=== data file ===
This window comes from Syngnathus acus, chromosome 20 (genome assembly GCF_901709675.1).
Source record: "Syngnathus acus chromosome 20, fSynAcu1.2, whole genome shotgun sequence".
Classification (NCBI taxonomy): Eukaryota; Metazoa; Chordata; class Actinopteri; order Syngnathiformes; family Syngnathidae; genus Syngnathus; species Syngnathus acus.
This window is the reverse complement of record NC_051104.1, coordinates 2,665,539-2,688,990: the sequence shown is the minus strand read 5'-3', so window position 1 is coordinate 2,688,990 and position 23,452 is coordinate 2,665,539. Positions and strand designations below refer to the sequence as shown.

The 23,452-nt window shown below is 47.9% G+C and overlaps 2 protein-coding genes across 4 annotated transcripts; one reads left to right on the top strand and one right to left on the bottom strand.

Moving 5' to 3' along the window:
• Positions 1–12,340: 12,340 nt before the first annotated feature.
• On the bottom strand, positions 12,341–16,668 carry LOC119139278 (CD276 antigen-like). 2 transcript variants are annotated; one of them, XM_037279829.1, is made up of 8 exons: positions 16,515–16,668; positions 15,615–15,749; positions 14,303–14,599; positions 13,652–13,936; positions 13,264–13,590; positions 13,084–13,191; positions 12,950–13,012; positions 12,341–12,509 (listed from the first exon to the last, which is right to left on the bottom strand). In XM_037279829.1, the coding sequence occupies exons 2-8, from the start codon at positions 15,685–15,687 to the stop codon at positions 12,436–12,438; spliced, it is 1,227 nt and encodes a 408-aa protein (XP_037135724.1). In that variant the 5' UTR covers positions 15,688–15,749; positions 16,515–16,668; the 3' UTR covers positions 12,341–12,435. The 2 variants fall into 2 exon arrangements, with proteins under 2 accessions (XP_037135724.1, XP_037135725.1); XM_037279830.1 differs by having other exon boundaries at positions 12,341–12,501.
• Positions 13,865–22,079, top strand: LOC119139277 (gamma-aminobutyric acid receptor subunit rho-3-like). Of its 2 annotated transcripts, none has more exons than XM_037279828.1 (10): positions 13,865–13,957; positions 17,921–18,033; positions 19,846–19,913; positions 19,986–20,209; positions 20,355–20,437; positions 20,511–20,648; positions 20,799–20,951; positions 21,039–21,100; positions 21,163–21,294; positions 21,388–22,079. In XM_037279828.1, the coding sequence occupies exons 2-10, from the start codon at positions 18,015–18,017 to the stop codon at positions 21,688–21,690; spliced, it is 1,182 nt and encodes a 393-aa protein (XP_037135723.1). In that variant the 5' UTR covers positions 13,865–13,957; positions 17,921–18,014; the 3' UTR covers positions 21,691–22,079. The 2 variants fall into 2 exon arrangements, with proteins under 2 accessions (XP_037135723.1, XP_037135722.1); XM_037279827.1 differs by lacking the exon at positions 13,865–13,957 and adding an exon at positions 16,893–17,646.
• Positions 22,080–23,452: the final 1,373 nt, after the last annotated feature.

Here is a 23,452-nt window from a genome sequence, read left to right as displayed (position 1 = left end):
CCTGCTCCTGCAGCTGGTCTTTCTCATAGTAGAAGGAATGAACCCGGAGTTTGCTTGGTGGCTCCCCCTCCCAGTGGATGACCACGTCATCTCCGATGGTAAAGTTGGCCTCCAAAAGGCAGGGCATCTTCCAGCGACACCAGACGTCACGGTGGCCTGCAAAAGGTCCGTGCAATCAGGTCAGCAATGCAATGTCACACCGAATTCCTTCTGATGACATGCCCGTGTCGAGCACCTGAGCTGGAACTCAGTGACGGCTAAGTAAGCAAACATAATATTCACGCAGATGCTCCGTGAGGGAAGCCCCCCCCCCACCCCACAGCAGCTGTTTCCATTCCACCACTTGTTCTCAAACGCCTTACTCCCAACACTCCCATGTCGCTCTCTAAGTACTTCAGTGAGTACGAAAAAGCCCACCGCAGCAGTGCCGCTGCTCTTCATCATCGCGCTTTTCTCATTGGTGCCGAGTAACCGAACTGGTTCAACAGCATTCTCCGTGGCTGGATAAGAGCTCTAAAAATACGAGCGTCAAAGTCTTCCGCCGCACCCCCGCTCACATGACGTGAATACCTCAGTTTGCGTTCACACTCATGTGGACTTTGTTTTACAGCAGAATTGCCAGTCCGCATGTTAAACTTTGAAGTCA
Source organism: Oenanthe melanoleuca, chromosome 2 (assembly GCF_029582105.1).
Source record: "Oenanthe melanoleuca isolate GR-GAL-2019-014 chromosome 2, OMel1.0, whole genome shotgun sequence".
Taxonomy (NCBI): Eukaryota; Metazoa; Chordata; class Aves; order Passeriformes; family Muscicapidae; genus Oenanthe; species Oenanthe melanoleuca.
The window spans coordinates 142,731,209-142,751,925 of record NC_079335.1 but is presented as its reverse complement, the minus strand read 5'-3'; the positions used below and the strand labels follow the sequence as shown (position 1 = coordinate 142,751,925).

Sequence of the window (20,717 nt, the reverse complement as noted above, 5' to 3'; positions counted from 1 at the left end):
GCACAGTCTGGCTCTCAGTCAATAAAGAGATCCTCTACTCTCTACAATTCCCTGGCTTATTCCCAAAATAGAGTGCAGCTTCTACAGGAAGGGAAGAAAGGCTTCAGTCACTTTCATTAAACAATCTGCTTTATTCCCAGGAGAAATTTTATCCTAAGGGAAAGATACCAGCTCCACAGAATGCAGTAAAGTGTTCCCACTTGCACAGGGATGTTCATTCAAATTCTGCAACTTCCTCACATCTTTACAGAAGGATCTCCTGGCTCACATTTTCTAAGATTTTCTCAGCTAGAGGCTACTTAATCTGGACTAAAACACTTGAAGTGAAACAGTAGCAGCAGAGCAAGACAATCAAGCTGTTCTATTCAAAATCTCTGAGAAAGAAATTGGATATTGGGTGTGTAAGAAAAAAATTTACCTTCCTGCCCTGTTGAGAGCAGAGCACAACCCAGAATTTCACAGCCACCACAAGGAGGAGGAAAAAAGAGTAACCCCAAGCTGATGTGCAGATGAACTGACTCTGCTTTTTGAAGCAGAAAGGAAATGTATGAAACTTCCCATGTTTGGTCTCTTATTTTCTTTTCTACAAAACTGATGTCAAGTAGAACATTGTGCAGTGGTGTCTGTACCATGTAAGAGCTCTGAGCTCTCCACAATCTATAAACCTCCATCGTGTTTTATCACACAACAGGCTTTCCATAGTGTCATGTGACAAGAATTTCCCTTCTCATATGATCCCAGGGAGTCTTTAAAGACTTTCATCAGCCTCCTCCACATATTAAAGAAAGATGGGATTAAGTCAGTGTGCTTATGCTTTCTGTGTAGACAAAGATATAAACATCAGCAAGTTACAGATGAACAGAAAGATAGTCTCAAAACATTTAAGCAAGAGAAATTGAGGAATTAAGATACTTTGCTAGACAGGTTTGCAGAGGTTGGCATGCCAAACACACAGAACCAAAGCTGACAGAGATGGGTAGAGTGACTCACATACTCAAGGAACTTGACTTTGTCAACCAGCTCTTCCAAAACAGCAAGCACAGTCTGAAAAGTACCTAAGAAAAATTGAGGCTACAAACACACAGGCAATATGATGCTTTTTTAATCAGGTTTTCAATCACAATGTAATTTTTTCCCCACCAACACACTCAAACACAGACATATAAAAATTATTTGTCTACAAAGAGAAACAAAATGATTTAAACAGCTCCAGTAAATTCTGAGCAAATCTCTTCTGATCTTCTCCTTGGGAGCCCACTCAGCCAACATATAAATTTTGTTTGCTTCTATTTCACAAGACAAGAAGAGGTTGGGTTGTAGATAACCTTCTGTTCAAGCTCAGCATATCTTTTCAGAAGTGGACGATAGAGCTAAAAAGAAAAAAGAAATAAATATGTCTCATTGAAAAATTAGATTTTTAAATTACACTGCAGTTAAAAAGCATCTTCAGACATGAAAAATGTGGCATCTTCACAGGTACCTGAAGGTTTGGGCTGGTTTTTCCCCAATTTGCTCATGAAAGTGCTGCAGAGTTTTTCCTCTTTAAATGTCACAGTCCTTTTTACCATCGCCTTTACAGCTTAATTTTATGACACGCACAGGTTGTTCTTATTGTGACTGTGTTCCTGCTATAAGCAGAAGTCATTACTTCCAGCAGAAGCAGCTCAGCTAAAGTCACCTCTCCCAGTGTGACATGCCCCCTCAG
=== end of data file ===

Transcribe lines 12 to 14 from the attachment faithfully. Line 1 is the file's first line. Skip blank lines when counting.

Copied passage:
CCTGCTCCTGCAGCTGGTCTTTCTCATAGTAGAAGGAATGAACCCGGAGTTTGCTTGGTGGCTCCCCCTCCCAGTGGATGACCACGTCATCTCCGATGGTAAAGTTGGCCTCCAAAAGGCAGGGCATCTTCCAGCGACACCAGACGTCACGGTGGCCTGCAAAAGGTCCGTGCAATCAGGTCAGCAATGCAATGTCACACCGAATTCCTTCTGATGACATGCCCGTGTCGAGCACCTGAGCTGGAACTCAGTGACGGCTAAGTAAGCAAACATAATATTCACGCAGATGCTCCGTGAGGGAAGCCCCCCCCCCACCCCACAGCAGCTGTTTCCATTCCACCACTTGTTCTCAAACGCCTTACTCCCAACACTCCCATGTCGCTCTCTAAGTACTTCAGTGAGTACGAAAAAGCCCACCGCAGCAGTGCCGCTGCTCTTCATCATCGCGCTTTTCTCATTGGTGCCGAGTAACCGAACTGGTTCAACAGCATTCTCCGTGGCTGGATAAGAGCTCTAAAAATACGAGCGTCAAAGTCTTCCGCCGCACCCCCGCTCACATGACGTGAATACCTCAGTTTGCGTTCACACTCATGTGGACTTTGTTTTACAGCAGAATTGCCAGTCCGCATGTTAAACTTTGAAGTCA
Source organism: Oenanthe melanoleuca, chromosome 2 (assembly GCF_029582105.1).
Source record: "Oenanthe melanoleuca isolate GR-GAL-2019-014 chromosome 2, OMel1.0, whole genome shotgun sequence".